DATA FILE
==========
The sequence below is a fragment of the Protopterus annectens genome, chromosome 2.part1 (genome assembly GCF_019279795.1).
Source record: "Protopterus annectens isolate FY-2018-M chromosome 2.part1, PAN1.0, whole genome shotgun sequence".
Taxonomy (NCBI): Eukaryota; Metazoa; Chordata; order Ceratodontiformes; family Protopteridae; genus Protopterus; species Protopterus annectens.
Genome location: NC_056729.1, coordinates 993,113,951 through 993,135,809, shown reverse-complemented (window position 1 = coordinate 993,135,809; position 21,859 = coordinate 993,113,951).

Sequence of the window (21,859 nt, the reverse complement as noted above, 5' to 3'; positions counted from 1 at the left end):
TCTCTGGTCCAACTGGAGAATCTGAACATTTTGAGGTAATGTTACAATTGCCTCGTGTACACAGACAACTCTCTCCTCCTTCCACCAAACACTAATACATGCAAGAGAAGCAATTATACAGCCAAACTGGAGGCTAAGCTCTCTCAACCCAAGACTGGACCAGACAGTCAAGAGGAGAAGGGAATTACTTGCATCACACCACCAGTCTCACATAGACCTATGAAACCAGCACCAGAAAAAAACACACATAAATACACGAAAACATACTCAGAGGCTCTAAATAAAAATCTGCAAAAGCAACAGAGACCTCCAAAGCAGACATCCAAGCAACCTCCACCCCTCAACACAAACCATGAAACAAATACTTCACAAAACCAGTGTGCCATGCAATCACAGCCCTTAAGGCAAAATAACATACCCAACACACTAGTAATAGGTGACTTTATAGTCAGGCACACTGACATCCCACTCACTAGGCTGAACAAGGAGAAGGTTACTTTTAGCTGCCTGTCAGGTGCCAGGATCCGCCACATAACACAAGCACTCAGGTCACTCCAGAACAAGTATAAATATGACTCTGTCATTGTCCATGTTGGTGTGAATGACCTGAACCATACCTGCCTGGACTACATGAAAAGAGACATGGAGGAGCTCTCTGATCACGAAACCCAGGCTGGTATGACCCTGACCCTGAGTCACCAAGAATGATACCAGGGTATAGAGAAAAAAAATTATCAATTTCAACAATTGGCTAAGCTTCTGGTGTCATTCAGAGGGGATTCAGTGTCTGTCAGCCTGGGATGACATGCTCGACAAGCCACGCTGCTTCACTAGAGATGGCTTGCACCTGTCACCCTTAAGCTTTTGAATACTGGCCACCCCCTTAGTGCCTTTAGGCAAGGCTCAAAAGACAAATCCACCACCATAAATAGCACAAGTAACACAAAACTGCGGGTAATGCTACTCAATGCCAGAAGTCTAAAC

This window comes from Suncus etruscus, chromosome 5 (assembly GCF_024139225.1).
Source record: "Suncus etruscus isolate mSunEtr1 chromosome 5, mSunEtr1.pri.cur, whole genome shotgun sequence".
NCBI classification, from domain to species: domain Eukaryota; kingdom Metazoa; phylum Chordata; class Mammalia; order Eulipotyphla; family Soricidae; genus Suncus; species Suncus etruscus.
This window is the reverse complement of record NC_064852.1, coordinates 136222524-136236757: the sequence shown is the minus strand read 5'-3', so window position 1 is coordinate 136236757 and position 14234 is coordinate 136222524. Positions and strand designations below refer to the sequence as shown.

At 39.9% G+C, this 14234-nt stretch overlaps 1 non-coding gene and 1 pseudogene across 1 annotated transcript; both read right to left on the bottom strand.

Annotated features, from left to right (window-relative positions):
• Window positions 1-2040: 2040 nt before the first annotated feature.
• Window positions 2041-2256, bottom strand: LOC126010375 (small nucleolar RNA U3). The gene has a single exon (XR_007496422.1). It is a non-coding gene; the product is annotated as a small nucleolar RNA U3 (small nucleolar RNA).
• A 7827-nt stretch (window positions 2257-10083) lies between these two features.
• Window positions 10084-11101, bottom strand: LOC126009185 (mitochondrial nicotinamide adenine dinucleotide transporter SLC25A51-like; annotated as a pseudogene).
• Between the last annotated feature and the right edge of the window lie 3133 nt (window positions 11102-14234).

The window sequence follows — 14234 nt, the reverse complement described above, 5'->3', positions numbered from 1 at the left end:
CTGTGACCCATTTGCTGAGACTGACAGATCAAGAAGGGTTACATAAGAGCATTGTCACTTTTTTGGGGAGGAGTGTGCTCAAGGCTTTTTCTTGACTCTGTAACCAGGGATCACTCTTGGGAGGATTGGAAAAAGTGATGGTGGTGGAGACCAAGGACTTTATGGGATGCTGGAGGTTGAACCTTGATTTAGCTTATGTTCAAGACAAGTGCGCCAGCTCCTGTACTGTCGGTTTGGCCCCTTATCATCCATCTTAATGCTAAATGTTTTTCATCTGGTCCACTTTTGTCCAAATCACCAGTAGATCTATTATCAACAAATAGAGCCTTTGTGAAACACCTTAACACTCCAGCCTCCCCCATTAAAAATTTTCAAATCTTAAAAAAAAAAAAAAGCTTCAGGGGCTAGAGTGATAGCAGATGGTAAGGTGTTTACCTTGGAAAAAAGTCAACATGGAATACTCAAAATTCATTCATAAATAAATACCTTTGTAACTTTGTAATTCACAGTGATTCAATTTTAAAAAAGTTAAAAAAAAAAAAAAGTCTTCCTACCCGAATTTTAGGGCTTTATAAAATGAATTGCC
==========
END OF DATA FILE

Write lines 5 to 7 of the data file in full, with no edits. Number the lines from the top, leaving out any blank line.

Sequence of the window (21,859 nt, the reverse complement as noted above, 5' to 3'; positions counted from 1 at the left end):
TCTCTGGTCCAACTGGAGAATCTGAACATTTTGAGGTAATGTTACAATTGCCTCGTGTACACAGACAACTCTCTCCTCCTTCCACCAAACACTAATACATGCAAGAGAAGCAATTATACAGCCAAACTGGAGGCTAAGCTCTCTCAACCCAAGACTGGACCAGACAGTCAAGAGGAGAAGGGAATTACTTGCATCACACCACCAGTCTCACATAGACCTATGAAACCAGCACCAGAAAAAAACACACATAAATACACGAAAACATACTCAGAGGCTCTAAATAAAAATCTGCAAAAGCAACAGAGACCTCCAAAGCAGACATCCAAGCAACCTCCACCCCTCAACACAAACCATGAAACAAATACTTCACAAAACCAGTGTGCCATGCAATCACAGCCCTTAAGGCAAAATAACATACCCAACACACTAGTAATAGGTGACTTTATAGTCAGGCACACTGACATCCCACTCACTAGGCTGAACAAGGAGAAGGTTACTTTTAGCTGCCTGTCAGGTGCCAGGATCCGCCACATAACACAAGCACTCAGGTCACTCCAGAACAAGTATAAATATGACTCTGTCATTGTCCATGTTGGTGTGAATGACCTGAACCATACCTGCCTGGACTACATGAAAAGAGACATGGAGGAGCTCTCTGATCACGAAACCCAGGCTGGTATGACCCTGACCCTGAGTCACCAAGAATGATACCAGGGTATAGAGAAAAAAAATTATCAATTTCAACAATTGGCTAAGCTTCTGGTGTCATTCAGAGGGGATTCAGTGTCTGTCAGCCTGGGATGACATGCTCGACAAGCCACGCTGCTTCACTAGAGATGGCTTGCACCTGTCACCCTTAAGCTTTTGAATACTGGCCACCCCCTTAGTGCCTTTAGGCAAGGCTCAAAAGACAAATCCACCACCATAAATAGCACAAGTAACACAAAACTGCGGGTAATGCTACTCAATGCCAGAAGTCTAAAC

This window comes from Suncus etruscus, chromosome 5 (assembly GCF_024139225.1).